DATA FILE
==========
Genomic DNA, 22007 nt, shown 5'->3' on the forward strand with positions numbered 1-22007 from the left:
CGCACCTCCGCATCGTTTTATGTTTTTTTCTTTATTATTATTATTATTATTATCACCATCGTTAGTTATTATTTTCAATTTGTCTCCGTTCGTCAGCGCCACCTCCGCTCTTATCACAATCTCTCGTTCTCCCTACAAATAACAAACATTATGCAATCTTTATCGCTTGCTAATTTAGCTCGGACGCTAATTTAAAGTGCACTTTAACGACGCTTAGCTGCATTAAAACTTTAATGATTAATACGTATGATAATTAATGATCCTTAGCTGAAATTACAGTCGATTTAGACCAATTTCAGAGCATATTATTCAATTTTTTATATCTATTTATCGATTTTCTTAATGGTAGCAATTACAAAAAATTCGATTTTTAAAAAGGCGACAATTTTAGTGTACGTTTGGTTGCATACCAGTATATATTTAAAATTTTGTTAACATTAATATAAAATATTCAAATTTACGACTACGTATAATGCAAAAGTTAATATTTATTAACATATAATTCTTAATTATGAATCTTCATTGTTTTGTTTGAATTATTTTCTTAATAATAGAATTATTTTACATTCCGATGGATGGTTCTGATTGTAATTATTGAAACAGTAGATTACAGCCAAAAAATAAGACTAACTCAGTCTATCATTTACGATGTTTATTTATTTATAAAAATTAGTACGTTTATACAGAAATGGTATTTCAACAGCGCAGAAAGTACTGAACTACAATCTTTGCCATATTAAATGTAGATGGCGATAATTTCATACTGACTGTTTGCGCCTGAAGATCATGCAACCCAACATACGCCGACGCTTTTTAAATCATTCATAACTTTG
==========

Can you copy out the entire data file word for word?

Genomic DNA, 22007 nt, shown 5'->3' on the forward strand with positions numbered 1-22007 from the left:
CGCACCTCCGCATCGTTTTATGTTTTTTTCTTTATTATTATTATTATTATTATCACCATCGTTAGTTATTATTTTCAATTTGTCTCCGTTCGTCAGCGCCACCTCCGCTCTTATCACAATCTCTCGTTCTCCCTACAAATAACAAACATTATGCAATCTTTATCGCTTGCTAATTTAGCTCGGACGCTAATTTAAAGTGCACTTTAACGACGCTTAGCTGCATTAAAACTTTAATGATTAATACGTATGATAATTAATGATCCTTAGCTGAAATTACAGTCGATTTAGACCAATTTCAGAGCATATTATTCAATTTTTTATATCTATTTATCGATTTTCTTAATGGTAGCAATTACAAAAAATTCGATTTTTAAAAAGGCGACAATTTTAGTGTACGTTTGGTTGCATACCAGTATATATTTAAAATTTTGTTAACATTAATATAAAATATTCAAATTTACGACTACGTATAATGCAAAAGTTAATATTTATTAACATATAATTCTTAATTATGAATCTTCATTGTTTTGTTTGAATTATTTTCTTAATAATAGAATTATTTTACATTCCGATGGATGGTTCTGATTGTAATTATTGAAACAGTAGATTACAGCCAAAAAATAAGACTAACTCAGTCTATCATTTACGATGTTTATTTATTTATAAAAATTAGTACGTTTATACAGAAATGGTATTTCAACAGCGCAGAAAGTACTGAACTACAATCTTTGCCATATTAAATGTAGATGGCGATAATTTCATACTGACTGTTTGCGCCTGAAGATCATGCAACCCAACATACGCCGACGCTTTTTAAATCATTCATAACTTTG